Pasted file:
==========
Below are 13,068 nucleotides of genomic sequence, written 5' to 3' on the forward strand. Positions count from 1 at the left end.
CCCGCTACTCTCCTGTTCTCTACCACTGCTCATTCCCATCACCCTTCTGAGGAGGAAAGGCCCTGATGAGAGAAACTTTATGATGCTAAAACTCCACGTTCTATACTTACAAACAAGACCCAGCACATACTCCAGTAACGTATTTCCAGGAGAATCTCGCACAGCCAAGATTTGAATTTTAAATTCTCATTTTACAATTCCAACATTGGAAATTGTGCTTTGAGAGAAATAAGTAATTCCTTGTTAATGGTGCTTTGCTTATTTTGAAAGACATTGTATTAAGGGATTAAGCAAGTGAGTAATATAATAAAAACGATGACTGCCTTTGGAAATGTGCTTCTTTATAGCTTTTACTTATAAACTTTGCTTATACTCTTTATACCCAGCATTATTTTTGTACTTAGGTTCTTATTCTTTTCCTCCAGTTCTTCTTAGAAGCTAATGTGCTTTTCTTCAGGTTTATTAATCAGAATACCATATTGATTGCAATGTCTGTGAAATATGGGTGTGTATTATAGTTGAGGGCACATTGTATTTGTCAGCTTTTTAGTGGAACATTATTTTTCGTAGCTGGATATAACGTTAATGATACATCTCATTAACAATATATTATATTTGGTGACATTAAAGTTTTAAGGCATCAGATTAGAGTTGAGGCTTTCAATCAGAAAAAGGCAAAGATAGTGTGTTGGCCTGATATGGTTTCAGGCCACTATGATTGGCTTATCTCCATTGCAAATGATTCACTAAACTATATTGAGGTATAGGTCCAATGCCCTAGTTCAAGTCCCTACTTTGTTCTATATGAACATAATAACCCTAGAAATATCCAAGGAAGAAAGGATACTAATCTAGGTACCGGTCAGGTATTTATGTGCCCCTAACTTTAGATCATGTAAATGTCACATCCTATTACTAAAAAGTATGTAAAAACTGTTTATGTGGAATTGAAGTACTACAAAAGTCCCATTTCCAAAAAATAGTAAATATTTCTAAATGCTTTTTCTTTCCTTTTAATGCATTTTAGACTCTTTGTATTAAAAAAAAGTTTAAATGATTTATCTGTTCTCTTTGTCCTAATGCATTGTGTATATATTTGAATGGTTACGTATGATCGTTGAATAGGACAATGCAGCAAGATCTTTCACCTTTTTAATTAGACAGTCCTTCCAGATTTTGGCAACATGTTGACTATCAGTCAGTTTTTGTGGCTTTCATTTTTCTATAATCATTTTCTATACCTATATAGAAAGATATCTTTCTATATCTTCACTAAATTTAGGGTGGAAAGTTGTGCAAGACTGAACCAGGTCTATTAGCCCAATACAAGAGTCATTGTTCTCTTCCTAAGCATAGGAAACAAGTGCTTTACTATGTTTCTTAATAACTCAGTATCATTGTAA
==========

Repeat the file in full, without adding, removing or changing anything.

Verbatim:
Below are 13,068 nucleotides of genomic sequence, written 5' to 3' on the forward strand. Positions count from 1 at the left end.
CCCGCTACTCTCCTGTTCTCTACCACTGCTCATTCCCATCACCCTTCTGAGGAGGAAAGGCCCTGATGAGAGAAACTTTATGATGCTAAAACTCCACGTTCTATACTTACAAACAAGACCCAGCACATACTCCAGTAACGTATTTCCAGGAGAATCTCGCACAGCCAAGATTTGAATTTTAAATTCTCATTTTACAATTCCAACATTGGAAATTGTGCTTTGAGAGAAATAAGTAATTCCTTGTTAATGGTGCTTTGCTTATTTTGAAAGACATTGTATTAAGGGATTAAGCAAGTGAGTAATATAATAAAAACGATGACTGCCTTTGGAAATGTGCTTCTTTATAGCTTTTACTTATAAACTTTGCTTATACTCTTTATACCCAGCATTATTTTTGTACTTAGGTTCTTATTCTTTTCCTCCAGTTCTTCTTAGAAGCTAATGTGCTTTTCTTCAGGTTTATTAATCAGAATACCATATTGATTGCAATGTCTGTGAAATATGGGTGTGTATTATAGTTGAGGGCACATTGTATTTGTCAGCTTTTTAGTGGAACATTATTTTTCGTAGCTGGATATAACGTTAATGATACATCTCATTAACAATATATTATATTTGGTGACATTAAAGTTTTAAGGCATCAGATTAGAGTTGAGGCTTTCAATCAGAAAAAGGCAAAGATAGTGTGTTGGCCTGATATGGTTTCAGGCCACTATGATTGGCTTATCTCCATTGCAAATGATTCACTAAACTATATTGAGGTATAGGTCCAATGCCCTAGTTCAAGTCCCTACTTTGTTCTATATGAACATAATAACCCTAGAAATATCCAAGGAAGAAAGGATACTAATCTAGGTACCGGTCAGGTATTTATGTGCCCCTAACTTTAGATCATGTAAATGTCACATCCTATTACTAAAAAGTATGTAAAAACTGTTTATGTGGAATTGAAGTACTACAAAAGTCCCATTTCCAAAAAATAGTAAATATTTCTAAATGCTTTTTCTTTCCTTTTAATGCATTTTAGACTCTTTGTATTAAAAAAAAGTTTAAATGATTTATCTGTTCTCTTTGTCCTAATGCATTGTGTATATATTTGAATGGTTACGTATGATCGTTGAATAGGACAATGCAGCAAGATCTTTCACCTTTTTAATTAGACAGTCCTTCCAGATTTTGGCAACATGTTGACTATCAGTCAGTTTTTGTGGCTTTCATTTTTCTATAATCATTTTCTATACCTATATAGAAAGATATCTTTCTATATCTTCACTAAATTTAGGGTGGAAAGTTGTGCAAGACTGAACCAGGTCTATTAGCCCAATACAAGAGTCATTGTTCTCTTCCTAAGCATAGGAAACAAGTGCTTTACTATGTTTCTTAATAACTCAGTATCATTGTAA